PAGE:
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Low Traffic Neighbourhoods

Low Traffic Neighbourhoods (LTNs) are designed to put people first. Ensuring access for residents, deliveries and emergency services without the street being dominated by through traffic. Streets are opened to safe active travel – from walking and cycling to mobility aids and scooting.

Open for Active Travel

Merton has implemented schemes in four parts of the borough:

Alphabet Grid

Graveney ward

Sandy Lane

Graveney ward

Commonside East

Figges Marsh ward

Botsford Road

Cannon Hill ward

Merton Council has its own page all about Low Traffic Neighbourhoods.

What is an LTN?

An LTN is a residential area where through traffic is restricted. Every home still has vehicle access for residents, delivery vehicles and emergencies. By removing the through traffic, the area becomes much quieter, children can walk to school without choking on traffic fumes, residents can cycle safely, and the elderly can safely cross the road without the fear of being mown down.

What LTNs promote is active travel, which is essentially human-powered travel. They encourage trips to the local shops by foot or bike rather than a car-led trip to the supermarket. In fact, many local businesses near LTNs report significant rises in customers.

Why now?

Merton has too many vehicles chasing too little road space. This has been the case for many years, but has been balanced by gradually increasing use of public transport. With COVID-19, public transport use has dropped dramatically, leading many to try and use their vehicles. Surveys show that vehicle usage in outer London is already around 25% above normal which is making existing rat-runs much worse – the status quo isn’t working.

LTNs are a direct result of years of experience and public policy research. They are a direct response to four main issues:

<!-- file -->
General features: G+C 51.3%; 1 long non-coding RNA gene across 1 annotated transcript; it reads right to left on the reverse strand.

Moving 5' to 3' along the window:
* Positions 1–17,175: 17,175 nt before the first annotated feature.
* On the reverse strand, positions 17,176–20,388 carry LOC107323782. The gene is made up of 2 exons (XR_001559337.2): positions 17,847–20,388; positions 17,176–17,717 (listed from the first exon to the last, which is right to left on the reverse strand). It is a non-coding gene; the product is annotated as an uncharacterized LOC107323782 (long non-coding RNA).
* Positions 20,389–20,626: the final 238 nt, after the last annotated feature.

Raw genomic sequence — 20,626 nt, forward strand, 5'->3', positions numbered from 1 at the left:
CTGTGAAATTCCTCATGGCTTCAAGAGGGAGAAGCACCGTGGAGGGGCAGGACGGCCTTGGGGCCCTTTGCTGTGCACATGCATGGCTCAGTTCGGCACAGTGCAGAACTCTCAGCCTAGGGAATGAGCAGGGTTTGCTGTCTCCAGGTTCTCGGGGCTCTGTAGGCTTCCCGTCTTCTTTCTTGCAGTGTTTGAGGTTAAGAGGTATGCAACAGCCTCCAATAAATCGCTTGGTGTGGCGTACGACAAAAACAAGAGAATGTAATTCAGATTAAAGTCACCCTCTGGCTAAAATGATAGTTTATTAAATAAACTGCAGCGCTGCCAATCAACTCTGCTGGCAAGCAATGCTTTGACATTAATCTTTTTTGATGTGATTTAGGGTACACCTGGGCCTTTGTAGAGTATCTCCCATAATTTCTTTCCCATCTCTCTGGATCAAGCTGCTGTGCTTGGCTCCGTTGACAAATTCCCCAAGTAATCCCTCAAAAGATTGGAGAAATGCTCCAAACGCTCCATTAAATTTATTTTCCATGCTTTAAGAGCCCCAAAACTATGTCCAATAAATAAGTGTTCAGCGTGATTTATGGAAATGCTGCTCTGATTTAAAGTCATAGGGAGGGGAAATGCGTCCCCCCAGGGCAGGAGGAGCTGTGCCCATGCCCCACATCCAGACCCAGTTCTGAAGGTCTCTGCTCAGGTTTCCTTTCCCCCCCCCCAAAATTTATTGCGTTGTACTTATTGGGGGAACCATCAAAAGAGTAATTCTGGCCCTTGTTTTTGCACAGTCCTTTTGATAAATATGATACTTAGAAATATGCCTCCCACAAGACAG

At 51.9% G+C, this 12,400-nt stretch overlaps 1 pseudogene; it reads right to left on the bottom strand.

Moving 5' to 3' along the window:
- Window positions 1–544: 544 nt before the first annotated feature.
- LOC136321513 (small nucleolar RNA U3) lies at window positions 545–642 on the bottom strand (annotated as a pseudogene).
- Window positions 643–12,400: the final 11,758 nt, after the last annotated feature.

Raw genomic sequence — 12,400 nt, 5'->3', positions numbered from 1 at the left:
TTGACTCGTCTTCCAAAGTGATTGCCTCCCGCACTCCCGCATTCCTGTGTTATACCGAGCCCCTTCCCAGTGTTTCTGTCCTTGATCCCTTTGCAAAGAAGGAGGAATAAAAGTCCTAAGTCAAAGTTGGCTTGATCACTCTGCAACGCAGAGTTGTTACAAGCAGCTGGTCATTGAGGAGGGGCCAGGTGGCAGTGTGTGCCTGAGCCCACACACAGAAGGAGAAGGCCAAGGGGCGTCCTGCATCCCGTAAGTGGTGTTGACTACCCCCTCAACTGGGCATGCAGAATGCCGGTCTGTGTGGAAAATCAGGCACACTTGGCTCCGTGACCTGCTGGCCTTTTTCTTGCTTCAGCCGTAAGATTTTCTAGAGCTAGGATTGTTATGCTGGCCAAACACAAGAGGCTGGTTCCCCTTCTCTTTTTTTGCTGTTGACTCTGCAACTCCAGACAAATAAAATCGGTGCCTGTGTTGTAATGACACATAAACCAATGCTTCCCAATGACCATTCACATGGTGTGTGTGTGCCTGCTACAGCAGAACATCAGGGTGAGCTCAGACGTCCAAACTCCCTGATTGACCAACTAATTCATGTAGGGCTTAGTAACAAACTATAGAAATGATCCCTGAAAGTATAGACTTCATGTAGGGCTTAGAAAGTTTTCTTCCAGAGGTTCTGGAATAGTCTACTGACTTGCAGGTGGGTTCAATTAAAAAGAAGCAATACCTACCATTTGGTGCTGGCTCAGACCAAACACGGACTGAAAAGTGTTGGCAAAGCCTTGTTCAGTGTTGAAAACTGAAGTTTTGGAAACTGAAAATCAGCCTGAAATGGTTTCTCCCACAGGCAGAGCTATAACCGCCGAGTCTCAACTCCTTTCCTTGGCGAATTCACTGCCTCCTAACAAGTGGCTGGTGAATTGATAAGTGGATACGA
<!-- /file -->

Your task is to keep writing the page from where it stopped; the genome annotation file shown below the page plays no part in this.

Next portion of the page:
• Climate Change: Vehicles produce 25% of Merton’s annual carbon emissions. We can’t tackle Climate Change without tackling vehicle usage.
  • Air pollution: Polluted air is causing children to have 5-10% smaller lungs, effectively creating a hidden disability for life. And estimates suggest a 2 year reduction in life expectancy once beyond childhood.
  • Road Safety: Children, walkers and cyclists are the most vulnerable road users. The A24 from Merton to Tooting is one of the most dangerous stretches in road in London.
  • Obesity and Inactivity. A car-dependent culture means too little physical activity. For example, 1 in 3 pupils are obese before they leave primary school.

Won’t they make traffic worse?

It may seem odd, but the overall evidence is that LTNs don’t make traffic on the main roads worse. It is widely accepted that building new or bigger roads just causes more people to drive. Traffic expands to fill the space available. The opposite effect is also seen – if you reduce road space then fewer people drive. This is called traffic evaporation.

With LTNs, the explicit purpose of the schemes is to try and shift short local journeys from the car to walking and bikes, leaving the road space for those who really need it and for longer journeys.

Are they a new concept?

No, LTNs are not a new concept. Merton has had LTNs for many years right across the borough:

  • the Battles and All Saints areas of South Wimbledon
  • all of Colliers Wood
  • large areas of Mitcham
  • the Apostles area of Raynes Park

Most residents consider these existing LTNs to be highly successful. They would not want to go back to having through traffic.

Existing LTNs in Merton

But what about the consultation?

All schemes are having a consultation, but the consultation is happening after the scheme is implemented rather than before. This is because the Government funding required schemes to implemented first with consultation later. Although it seems surprising at first, it is a very effective way to make changes. Instead of trying to envisage what might happen, residents can experience what the effects actually are. This leads to more informed decision making.

As they say, you’ll never know if you don’t try it!

Big thank you to @Merton_Council who will be trialling a scheme to close my road to through traffic. Had enough of cars and goods vehicles driving too fast & using it as a rat run. Hopefully it will help to encourage more 🚲 and 🚶‍♂️ as well.